Today’s Prompt: Think about an event you’ve attended and loved. Your hometown’s annual fair. That life-changing music festival. A conference that shifted your worldview. Imagine you’re told it will be cancelled forever or taken over by an evil corporate force.
How does that make you feel?
Music, decent food made with love by a selection of vendors who are trying their best to outdo each other, and a bunch of rowdy people jockeying for space closest to a stage. This is how I liked to spend the first weekend in May. The DC101 Chili Cook-Off, sponsored by the National Kidney Foundation and Bud Light! I get the irony in an alcohol based anything working with a national charity to raise money, but we’ll get to that later. Standing under a series of tents, hawking beer to potential minors, praying that I didn’t have to wash my hands after every person I met tried to hug me; for me it was paradise and torture all at the same time.
Every year around March I would get a notice asking what I wanted to do to volunteer. Check I.D.s, take tickets for the beer, help set up tables and later tear them down, or my go-to Selling Beer to Anyone with Money! That sounds overly broad, if someone gave you a wrist band, I was selling you a ticket. You’d wind your way through the rope, all 12 feet of it, hand me your money, I would hand you some tickets and point you towards the giant tanker truck style vehicles with taps in their sides. This became more interesting as the day would go on, lots of drunk morons lost in the parking lot of R.F.K. Stadium just on the edge of Washington, D.C.
I’d pack Whitney up in the car, tell her that it was going to be fun [or the people I was laughing about would be the humor point], we’d watch a couple of bands and just do some good for a day. I hated the Port-o-Pottys, I disliked the fact that I wasn’t sure if my car would be vandalized by someone from the surrounding hood, and I have a reputation for not liking people. By the end of the day, my t-shirt saying proudly “One Last Call for Alcohol, 7:30 p.m.” covered in sweat. Unfortunately I was usually the drunk who hugged me because I slid him an extra ticket.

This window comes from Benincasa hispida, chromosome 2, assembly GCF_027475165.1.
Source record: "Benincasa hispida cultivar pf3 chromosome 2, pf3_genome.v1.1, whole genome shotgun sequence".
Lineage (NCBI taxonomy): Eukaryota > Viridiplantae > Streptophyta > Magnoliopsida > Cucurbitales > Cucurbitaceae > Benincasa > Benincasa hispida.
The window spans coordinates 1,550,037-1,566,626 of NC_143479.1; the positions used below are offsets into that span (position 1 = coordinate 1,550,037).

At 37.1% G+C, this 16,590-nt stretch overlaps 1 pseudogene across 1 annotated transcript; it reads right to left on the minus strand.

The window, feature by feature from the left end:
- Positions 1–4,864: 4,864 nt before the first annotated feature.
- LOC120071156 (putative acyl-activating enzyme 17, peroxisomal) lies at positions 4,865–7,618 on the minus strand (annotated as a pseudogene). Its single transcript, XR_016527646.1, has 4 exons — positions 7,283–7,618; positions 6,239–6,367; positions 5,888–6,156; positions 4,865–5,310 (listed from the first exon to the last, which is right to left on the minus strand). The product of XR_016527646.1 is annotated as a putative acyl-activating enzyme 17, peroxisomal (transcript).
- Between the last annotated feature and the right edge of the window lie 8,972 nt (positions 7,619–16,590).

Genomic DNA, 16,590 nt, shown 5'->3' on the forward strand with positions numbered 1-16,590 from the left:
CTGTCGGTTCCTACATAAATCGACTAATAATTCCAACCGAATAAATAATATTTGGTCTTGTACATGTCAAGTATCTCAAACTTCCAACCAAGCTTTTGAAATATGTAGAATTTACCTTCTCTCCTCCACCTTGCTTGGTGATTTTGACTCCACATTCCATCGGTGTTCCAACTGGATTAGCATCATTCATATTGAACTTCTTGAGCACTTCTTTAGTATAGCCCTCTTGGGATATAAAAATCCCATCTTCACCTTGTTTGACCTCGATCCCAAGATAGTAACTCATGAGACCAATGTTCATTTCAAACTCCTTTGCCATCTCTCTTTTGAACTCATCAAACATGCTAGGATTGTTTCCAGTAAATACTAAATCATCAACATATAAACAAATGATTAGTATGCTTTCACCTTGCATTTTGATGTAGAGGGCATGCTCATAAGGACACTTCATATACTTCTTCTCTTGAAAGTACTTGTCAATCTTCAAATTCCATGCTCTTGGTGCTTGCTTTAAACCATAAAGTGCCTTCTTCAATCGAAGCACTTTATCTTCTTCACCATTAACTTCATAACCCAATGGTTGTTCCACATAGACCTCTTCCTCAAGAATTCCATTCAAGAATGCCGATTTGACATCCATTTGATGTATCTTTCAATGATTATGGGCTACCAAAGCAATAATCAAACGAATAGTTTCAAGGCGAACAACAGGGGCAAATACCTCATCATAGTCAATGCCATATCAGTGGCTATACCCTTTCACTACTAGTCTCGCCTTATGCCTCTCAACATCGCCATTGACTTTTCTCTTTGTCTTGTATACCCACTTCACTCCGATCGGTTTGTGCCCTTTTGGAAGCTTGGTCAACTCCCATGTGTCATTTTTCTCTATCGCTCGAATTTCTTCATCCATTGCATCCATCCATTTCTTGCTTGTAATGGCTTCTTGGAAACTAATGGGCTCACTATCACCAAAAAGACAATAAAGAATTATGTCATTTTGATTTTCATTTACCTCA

Over the years I saw Stone Temple Pilots, Alice in Chains, Soundgarden, plenty of other rock acts during my time slinging booze. I never got over the people who would thank me profusely for selling them beer. You gave me money, what did you expect me to do?!! Even the year I felt creepy about the guys looking inside the shoebox we were storing the money in, until I put it in my backpack and walked it to security. [The next year, they were a little better organized!]
Than, it just stopped. No more asking for volunteers and then no more festival period. I never heard why. Clear Channel is a large enough company that they could have kept cajoling musicians into showing up. The Kidney Foundation, well they do like to find ways to raise money. These things always made plenty of that. I sold $5,000 worth of beer on my own in the matter of a few hours. There were at least 20 other doing the same thing, in four hour shifts, all day long!
I looked forward to that every year. It was just one of those times when I would act goofy for a few hours with people I would never see again. Or at least hoped I wouldn’t run into in a professional setting. I looked forward to sitting in a chair, watching Whitney smiling back at me because while she wasn’t the biggest fan of this event, she knew I was secretly loving it. Talking music, for a couple of hours with people who were so different from my daily routine, it excited me.
We’d drive back to Annapolis afterwards commenting about the people pouring both in and out of those Port-o-Potty stalls. Some barely able to remember which direction the stage was in. I’d talk about the first time hearing some of the acts first albums in college, she tell me about hearing some of those same things but she was still in high school. There weren’t any worries about work, or family, nothing about doctors visits or some other issue. I could always count those days as being something we could joke about, from the minute we left the house until the minute we crawled into bed exhausted from it all.
Maybe I miss it most, am angry about it’s having gone away because I always knew those were going to be good days.